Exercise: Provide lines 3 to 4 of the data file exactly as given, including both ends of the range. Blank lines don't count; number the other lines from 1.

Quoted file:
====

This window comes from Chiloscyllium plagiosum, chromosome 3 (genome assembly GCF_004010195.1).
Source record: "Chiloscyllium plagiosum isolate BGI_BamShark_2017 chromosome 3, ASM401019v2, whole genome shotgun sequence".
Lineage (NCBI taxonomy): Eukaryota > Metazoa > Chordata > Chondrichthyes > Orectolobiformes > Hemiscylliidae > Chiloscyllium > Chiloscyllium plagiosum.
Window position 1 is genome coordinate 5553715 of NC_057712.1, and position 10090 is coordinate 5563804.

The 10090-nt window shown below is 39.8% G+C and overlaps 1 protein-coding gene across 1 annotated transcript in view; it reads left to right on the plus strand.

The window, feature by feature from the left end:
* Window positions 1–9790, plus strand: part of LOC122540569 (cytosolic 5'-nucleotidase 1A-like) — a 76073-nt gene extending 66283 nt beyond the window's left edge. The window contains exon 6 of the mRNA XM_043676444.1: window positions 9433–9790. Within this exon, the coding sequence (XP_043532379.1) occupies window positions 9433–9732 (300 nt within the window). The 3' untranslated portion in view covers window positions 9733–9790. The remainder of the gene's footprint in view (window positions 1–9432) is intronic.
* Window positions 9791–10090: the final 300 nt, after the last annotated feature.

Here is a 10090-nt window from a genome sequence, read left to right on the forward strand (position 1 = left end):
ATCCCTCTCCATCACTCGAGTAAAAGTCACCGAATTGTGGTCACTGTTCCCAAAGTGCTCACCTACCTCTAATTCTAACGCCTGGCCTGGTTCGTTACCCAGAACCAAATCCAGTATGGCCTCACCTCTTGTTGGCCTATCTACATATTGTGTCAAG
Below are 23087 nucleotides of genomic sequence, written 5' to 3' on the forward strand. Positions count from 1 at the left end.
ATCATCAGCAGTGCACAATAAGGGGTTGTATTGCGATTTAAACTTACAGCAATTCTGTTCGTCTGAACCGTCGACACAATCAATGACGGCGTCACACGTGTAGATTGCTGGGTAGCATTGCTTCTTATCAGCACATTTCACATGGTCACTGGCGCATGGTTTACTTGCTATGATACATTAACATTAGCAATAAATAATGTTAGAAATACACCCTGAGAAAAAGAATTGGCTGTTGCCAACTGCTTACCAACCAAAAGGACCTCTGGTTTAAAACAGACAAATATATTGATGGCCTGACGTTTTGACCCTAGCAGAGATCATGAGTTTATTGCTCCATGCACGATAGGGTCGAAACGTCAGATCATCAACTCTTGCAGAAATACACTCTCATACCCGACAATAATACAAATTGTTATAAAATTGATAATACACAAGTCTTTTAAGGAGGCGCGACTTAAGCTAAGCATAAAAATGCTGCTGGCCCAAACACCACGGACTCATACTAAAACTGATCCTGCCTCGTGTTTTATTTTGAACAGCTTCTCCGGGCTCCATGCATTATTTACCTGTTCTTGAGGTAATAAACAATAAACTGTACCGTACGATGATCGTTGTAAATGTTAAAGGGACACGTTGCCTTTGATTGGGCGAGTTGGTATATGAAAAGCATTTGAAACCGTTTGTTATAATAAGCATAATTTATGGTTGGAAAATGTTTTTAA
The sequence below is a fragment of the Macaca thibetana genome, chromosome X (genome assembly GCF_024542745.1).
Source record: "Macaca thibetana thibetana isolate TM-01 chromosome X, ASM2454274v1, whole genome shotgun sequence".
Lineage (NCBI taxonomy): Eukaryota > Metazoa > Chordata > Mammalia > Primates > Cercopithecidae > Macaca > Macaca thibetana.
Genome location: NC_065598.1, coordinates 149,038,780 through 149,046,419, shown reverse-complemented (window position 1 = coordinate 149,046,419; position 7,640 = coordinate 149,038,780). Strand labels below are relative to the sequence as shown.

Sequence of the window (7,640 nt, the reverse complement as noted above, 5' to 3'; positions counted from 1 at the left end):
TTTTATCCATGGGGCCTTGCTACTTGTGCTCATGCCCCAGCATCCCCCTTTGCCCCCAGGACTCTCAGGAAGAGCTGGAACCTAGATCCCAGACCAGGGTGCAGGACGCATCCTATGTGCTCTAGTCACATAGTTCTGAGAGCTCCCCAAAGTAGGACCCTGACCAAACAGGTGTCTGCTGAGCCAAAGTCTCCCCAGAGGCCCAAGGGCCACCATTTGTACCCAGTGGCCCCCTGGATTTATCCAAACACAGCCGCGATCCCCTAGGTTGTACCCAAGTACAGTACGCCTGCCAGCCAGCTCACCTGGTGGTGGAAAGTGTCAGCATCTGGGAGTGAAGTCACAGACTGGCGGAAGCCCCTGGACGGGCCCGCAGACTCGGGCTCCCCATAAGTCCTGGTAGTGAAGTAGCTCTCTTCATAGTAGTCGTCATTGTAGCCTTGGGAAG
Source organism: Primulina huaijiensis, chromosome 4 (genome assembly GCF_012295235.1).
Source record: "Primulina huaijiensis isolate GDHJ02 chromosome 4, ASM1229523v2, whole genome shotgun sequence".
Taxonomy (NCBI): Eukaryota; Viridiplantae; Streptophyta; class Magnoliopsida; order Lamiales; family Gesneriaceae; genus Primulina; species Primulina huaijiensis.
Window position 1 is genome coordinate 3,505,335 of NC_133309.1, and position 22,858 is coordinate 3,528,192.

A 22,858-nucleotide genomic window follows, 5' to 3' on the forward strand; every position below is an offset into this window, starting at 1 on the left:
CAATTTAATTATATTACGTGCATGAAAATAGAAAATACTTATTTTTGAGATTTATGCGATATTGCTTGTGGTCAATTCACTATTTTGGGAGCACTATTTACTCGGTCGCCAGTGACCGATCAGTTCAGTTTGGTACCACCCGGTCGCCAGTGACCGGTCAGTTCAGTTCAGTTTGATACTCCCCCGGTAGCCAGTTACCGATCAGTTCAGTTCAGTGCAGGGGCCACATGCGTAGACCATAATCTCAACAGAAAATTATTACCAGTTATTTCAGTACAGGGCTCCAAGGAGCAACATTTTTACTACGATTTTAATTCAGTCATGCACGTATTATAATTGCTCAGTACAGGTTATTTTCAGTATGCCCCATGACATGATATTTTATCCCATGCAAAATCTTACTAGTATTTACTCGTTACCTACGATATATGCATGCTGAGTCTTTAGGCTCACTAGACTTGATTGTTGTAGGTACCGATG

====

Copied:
Lineage (NCBI taxonomy): Eukaryota > Metazoa > Chordata > Chondrichthyes > Orectolobiformes > Hemiscylliidae > Chiloscyllium > Chiloscyllium plagiosum.
Window position 1 is genome coordinate 5553715 of NC_057712.1, and position 10090 is coordinate 5563804.